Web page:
A general name applied by the Spaniards to several tribes of semi-civilized Indians in what is now New Mexico. The term pueblo, in Spanish, literally means the people and their towns. They were first visited by Cabeza de Vaca in 1537, who conveyed the first authentic account of their villages to Mexico, which resulted, in 1540, in the expedition of Coronado. As nearly as can be ascertained at the present time, he visited and subdued the Pueblos in the neighborhood of Zuñi, along the Rio Grande, and the Moqui of the province of Tusayan; but only occupied the country two years. Were finally subdued in 1586, and the Spanish retained uninterrupted control, with the exception of the period of the insurrection of 1680, until the cession of the territory to the United States in 1847. At the time of Coronado’s visit they were as advanced as now, raising grain, vegetables, and cotton, and manufacturing fine blankets. Their houses are sometimes built of stone, but generally of adobe; are several stories in height three to five usually each one receding from the one below, leaving a terrace or walk. The general plan is a hollow square, although in some cases they are built in a solid mass, like a pyramid, six or eight stories in height. In each pueblo there are large rooms, sometimes under ground, for religious observances or councils, called in Spanish, estufas. The towns are sometimes built upon the summits of high terraces or mesas, extremely difficult of approach.

The Pueblos constitute several tribes, with different languages; some are now extinct; but those existing are the Zunis; Tolto in Taos, with whom are classed the people of Picuri, the Sandia, and Isleta; the Tigua in San Juan, Santa Clara, Nainbé, San Ildefonso, Pojuaque, and Tesuque; (the Moquis of pueblo of Te’-wa are said to speak this language); the Queres in Cochité, San Domingo, San Filipe, Santa Aña, Zia, Laguna, and Acoma; the Jemez, in the pueblo of the same name. In the 19 pueblos named there are now estimated to be 8,400 people, the most populous being Zuñi, with some 1,500 souls, and the least, Pojuaque, numbering only some 30 or 40 persons. Were recognized as citizens under Mexican rule, but since the admission of New Mexico the matter has been left in doubt. In 1858, Government confirmed to them the old Spanish grants of the land the Pueblos cultivate, averaging about twelve square leagues to each pueblo. They retain their own form of government, each village electing a governor, and a council consisting of three old men. Have been under Catholic influence since the Spanish conquest; but in the division of the tribes among the religious denominations, the Pueblos were first assigned to the Baptists, and afterward to the Presbyterians, who are now actively engaged in establishing schools among them.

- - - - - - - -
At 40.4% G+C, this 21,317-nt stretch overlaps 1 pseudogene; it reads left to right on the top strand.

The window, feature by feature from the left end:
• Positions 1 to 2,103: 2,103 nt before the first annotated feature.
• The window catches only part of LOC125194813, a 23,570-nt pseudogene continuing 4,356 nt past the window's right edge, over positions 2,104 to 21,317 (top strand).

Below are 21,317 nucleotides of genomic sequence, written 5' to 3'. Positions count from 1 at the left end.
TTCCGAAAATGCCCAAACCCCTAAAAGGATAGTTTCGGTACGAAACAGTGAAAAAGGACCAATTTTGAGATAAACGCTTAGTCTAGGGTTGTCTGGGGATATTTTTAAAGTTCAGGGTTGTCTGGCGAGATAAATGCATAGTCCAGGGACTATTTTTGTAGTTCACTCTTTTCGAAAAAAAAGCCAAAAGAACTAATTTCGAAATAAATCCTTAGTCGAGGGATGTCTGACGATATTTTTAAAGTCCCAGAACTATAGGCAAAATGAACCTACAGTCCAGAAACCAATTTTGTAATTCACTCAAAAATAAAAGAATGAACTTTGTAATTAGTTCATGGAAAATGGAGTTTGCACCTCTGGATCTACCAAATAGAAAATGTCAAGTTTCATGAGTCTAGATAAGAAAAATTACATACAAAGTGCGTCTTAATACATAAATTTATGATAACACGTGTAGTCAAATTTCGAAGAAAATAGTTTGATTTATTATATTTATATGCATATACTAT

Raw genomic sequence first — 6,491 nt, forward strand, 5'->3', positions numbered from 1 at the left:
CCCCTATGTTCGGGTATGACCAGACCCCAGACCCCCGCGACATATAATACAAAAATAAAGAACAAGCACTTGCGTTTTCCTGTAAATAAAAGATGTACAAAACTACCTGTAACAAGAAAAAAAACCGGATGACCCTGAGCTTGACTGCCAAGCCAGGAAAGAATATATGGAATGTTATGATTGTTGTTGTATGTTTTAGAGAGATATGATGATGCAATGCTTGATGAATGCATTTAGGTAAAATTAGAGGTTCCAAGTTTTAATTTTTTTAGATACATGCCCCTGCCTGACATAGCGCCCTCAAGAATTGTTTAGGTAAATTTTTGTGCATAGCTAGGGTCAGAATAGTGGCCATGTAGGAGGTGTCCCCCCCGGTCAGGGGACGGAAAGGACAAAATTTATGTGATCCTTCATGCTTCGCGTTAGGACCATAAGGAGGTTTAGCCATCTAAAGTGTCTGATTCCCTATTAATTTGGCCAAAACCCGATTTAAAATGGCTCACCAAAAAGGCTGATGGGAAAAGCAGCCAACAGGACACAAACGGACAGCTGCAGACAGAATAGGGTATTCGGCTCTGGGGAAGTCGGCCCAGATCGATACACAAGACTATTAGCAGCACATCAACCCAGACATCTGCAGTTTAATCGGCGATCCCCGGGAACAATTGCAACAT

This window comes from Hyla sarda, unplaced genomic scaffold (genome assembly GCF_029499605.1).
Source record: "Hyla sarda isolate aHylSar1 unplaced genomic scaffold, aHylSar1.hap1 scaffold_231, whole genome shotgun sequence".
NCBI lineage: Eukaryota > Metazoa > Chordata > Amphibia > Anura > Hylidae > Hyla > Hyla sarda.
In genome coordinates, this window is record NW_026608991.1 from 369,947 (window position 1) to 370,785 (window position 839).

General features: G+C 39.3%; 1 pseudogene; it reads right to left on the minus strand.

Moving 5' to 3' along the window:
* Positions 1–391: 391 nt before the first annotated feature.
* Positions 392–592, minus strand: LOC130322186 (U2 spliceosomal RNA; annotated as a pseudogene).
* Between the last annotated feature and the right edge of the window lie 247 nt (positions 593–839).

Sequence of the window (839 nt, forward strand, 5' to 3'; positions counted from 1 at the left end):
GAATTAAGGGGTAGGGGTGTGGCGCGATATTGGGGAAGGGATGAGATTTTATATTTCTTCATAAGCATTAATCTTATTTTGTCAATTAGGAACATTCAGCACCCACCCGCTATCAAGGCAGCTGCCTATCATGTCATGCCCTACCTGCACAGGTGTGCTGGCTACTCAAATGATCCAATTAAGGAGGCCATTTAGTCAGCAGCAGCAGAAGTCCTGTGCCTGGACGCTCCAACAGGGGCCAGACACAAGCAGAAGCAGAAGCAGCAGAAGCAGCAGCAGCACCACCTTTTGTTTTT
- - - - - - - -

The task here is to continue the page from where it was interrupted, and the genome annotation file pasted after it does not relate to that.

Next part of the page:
List of illustrations

1015 Na-Na-Án-Ye. A al Metor de la Sierra.
Spanish name, Antonio Jose Atencio. Head chief of all the Pueblos. Can read and write Spanish. Age, 70; height, 5.4½.

1016. Tse-Wa-Án-Ye. Tail of the Eagle Fluttering
Spanish name, Antonio al Churleta. Governor of the pueblo of San Juan, and is the bearer of a cane, the badge of his office, which is marked “A. Lincoln, a San Juan, 1863.” Can read and write in the Spanish language. Age, 64; height, 5.6½.

1017. Wa-Só-To-Yá-Min. Small Feathers of the Eagle.
Spanish name, Juan Jesus Leo. Governor of the pueblo of Taos; which position is retained but for one year. Is the bearer of a cane marked “A. Lincoln a Taos.” Age, 45; height, 5.7½.

643. Ambrosia Abeita.

644. Alejandro Padillo

645-6. Groups With Abeita And Padillo.

992. Group Of Antonio José Atencio, Antonia Al Churleta, And Juan Jesus Leo.

15-17. The Herder.
One of the former governors of the pueblo of Taos.

20. Group Of Corridores.
Young men who are selected to run foot-races during the “feasts” or religious holidays.

614-617; 620,626-7. Young Girls And Women Of The Pueblo Of Taos.

19, 613, 625, 619, 621-2. Various Individuals Belonging To The Pueblo Of Taos.

628-642. Views Of The Pueblo Of Taos.